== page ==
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What is a Presbyopic Implant

Status: Medical Testing

Corneal implant for the correction of presbyopia

For many people with good visual acuity, presbyopia (which begins between the age of 40 and 45) is a real challenge. Many people cannot get used to reading glasses or varifocals. Research and development activities are therefore focused on developing a corneal implant which facilitates multifocal imaging of the cornea (a type of ‘adjustable-focus cornea’), where people no longer have to wear reading glasses as their near vision is restored without the loss of distance vision. For this purpose, we have developed the world's smallest corneal implant with a diameter of only about 100 micrometres, which can be inserted into the cornea in a minimally invasive, painless and reversible procedure that takes only about 15 minutes to accomplish. The first interventions on human patients have already been carried out successfully. The next step will be to conduct clinical trials to prove the efficacy and safety of the treatment in a larger patient group. The implant is not transparent, but because of its small size it does not reduce but rather improve visual acuity.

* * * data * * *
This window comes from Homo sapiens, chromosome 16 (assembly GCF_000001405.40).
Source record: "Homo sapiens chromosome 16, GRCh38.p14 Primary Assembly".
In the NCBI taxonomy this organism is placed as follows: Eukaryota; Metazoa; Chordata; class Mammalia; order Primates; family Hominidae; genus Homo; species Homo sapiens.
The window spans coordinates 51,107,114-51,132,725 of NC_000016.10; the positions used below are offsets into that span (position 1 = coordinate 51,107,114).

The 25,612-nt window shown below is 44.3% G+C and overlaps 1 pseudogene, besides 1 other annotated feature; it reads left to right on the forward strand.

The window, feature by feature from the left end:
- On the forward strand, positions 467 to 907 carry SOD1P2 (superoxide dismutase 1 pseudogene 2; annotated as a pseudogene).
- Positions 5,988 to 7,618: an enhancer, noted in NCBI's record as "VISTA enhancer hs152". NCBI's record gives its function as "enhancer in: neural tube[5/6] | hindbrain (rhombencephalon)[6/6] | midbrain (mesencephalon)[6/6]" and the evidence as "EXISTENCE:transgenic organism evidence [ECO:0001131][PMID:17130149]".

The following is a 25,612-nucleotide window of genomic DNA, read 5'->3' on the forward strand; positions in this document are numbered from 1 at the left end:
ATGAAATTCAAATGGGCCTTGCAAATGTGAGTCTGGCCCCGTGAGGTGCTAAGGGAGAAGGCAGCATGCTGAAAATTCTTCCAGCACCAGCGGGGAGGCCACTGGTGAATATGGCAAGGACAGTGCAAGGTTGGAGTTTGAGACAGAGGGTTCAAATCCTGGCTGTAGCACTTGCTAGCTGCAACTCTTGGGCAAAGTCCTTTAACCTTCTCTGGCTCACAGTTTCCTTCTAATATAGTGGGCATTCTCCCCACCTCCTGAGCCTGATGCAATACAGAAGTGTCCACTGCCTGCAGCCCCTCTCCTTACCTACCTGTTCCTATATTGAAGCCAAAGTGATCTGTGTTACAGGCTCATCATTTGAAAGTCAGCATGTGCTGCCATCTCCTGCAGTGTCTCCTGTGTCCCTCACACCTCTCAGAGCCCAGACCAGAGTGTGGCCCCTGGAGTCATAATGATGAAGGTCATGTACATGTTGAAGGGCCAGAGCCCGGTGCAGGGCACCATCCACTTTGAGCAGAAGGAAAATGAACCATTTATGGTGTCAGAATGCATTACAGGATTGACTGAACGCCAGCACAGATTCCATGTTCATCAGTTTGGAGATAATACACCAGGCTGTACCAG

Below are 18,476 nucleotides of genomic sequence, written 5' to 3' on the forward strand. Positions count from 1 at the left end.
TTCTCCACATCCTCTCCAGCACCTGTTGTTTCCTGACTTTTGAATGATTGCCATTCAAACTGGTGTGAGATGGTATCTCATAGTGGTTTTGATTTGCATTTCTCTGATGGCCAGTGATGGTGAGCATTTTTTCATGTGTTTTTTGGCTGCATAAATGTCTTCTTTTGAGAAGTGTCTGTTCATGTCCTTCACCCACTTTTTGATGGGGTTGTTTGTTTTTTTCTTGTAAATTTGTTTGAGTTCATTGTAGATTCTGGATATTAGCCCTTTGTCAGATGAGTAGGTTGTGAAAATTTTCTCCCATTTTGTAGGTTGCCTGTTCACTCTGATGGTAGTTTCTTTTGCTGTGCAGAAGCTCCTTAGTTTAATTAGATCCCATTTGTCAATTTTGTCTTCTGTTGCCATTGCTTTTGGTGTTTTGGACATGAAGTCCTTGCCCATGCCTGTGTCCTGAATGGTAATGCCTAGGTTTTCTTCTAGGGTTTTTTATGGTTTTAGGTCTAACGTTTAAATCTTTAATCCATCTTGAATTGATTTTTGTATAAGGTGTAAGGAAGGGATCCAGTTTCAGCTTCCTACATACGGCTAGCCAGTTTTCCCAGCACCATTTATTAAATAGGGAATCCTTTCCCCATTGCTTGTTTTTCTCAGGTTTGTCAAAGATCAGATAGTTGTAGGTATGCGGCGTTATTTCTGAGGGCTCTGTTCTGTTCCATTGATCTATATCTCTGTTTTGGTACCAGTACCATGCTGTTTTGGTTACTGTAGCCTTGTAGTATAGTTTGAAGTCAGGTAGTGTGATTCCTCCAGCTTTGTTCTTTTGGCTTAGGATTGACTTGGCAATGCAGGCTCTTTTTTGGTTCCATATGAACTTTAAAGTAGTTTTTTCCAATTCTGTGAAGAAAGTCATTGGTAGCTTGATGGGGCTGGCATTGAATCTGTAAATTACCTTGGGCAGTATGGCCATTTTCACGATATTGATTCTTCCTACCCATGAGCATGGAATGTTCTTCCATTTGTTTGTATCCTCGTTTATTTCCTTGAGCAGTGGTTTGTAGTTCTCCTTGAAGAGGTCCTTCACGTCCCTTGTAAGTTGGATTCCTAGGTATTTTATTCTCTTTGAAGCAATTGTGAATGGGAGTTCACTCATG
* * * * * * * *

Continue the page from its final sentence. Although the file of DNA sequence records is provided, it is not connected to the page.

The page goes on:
Pilot study: The picture on the right (top) shows the topographical difference between pre- and postoperative condition. A near addition of approximately 2.5 dioptres is clearly verifiable in the cornea. This ‘near zone’ is surrounded by the ‘far zone’, where long-distance vision remains unchanged.